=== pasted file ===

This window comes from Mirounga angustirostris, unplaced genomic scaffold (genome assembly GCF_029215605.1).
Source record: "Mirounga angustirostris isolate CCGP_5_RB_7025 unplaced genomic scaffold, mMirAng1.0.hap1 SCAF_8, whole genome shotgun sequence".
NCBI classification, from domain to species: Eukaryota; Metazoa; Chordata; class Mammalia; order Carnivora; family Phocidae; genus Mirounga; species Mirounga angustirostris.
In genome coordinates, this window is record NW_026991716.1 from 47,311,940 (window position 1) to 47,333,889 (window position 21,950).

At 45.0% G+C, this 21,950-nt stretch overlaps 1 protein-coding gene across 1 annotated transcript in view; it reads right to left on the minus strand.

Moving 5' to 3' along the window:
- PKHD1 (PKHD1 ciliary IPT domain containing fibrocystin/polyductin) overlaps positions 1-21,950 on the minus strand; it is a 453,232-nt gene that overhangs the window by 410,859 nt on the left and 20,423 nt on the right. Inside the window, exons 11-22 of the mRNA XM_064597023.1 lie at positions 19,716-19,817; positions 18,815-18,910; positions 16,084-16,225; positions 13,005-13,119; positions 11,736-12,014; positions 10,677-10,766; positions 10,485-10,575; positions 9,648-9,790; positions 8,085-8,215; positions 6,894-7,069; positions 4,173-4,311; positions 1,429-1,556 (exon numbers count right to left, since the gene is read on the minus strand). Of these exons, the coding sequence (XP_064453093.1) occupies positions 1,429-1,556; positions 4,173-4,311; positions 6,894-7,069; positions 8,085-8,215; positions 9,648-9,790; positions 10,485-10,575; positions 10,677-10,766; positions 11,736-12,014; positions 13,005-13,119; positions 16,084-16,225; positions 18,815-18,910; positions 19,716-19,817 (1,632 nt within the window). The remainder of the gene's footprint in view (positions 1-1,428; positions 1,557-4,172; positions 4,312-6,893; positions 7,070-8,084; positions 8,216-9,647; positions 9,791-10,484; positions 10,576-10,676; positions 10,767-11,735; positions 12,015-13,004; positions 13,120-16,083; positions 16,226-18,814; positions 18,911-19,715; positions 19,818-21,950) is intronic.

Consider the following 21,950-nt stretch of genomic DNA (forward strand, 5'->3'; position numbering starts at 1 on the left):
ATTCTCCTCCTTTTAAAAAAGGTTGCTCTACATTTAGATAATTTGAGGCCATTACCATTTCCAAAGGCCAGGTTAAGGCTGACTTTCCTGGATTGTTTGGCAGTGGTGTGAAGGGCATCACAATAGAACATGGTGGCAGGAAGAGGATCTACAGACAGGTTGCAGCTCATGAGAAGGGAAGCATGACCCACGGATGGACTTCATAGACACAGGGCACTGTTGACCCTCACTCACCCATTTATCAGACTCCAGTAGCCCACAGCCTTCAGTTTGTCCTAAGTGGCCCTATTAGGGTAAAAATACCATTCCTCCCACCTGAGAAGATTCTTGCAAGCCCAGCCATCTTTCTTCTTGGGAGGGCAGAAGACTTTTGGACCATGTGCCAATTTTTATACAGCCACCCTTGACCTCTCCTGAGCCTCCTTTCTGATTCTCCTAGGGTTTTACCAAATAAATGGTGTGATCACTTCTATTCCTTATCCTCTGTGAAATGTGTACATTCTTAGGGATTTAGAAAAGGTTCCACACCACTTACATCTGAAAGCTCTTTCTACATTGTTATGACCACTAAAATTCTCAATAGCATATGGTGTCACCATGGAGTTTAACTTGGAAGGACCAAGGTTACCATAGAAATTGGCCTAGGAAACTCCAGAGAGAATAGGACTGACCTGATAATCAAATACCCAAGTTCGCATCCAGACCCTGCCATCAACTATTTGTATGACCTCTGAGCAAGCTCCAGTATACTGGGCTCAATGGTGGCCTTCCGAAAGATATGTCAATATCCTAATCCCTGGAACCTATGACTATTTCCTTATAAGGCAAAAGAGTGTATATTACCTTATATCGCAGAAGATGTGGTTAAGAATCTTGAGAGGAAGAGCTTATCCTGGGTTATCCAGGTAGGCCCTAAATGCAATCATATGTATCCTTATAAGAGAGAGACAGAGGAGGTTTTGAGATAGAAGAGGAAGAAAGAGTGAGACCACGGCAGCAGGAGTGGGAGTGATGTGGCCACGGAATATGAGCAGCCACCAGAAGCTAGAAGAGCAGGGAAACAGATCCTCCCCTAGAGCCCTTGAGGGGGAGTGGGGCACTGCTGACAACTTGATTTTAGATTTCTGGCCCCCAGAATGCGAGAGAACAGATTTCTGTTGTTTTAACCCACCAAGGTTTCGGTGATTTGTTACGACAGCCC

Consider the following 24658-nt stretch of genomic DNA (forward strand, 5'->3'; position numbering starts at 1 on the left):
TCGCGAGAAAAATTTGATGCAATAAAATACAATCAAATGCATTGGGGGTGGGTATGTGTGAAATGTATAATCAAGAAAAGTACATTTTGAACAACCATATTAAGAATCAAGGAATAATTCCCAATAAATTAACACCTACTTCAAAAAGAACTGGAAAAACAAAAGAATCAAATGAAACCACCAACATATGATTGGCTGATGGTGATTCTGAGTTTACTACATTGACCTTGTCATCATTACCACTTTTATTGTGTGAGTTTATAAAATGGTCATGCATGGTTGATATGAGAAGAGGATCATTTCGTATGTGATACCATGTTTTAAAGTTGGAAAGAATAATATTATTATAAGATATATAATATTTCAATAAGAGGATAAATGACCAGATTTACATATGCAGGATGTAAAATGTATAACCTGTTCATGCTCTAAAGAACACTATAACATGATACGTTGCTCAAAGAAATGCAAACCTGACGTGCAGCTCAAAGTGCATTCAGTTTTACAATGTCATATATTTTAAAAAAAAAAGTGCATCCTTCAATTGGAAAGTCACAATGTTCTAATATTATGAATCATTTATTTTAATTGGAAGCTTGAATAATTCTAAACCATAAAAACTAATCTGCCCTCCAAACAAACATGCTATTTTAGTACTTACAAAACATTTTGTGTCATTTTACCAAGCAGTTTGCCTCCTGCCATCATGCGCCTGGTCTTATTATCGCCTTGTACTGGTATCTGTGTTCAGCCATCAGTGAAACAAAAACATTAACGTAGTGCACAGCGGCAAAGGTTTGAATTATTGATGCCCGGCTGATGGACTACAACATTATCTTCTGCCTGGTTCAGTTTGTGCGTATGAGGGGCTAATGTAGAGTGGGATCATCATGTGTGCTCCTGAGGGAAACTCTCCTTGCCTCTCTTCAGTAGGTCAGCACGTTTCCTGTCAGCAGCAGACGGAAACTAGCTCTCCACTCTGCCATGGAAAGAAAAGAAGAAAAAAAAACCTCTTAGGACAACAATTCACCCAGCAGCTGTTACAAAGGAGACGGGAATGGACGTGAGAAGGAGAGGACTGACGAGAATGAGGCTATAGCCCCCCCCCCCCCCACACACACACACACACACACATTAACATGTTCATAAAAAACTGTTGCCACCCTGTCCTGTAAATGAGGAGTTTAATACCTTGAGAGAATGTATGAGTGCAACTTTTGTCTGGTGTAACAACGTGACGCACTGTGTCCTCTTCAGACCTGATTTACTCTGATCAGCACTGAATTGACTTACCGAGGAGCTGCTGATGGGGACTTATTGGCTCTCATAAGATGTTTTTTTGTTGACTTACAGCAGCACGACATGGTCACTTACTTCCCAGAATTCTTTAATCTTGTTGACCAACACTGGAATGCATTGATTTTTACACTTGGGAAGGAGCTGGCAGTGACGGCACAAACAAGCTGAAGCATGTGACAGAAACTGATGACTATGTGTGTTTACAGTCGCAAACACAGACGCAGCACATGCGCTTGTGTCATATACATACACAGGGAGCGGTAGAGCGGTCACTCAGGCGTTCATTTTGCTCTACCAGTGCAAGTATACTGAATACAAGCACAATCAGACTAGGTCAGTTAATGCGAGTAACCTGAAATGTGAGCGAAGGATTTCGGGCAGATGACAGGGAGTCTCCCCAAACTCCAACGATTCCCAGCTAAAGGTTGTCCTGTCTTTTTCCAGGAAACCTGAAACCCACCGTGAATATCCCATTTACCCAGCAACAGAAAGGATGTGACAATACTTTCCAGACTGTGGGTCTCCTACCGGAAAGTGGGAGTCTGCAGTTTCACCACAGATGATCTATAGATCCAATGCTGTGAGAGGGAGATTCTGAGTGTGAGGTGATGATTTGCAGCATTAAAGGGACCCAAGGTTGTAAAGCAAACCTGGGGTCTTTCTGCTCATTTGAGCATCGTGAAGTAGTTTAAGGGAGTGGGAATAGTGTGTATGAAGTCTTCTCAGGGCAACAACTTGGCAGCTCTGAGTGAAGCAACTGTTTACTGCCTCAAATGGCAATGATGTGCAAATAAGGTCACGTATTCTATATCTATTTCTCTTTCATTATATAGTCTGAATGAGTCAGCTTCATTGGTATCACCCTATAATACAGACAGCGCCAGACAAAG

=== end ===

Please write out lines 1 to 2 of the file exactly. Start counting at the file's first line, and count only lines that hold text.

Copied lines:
This window comes from Mirounga angustirostris, unplaced genomic scaffold (genome assembly GCF_029215605.1).
Source record: "Mirounga angustirostris isolate CCGP_5_RB_7025 unplaced genomic scaffold, mMirAng1.0.hap1 SCAF_8, whole genome shotgun sequence".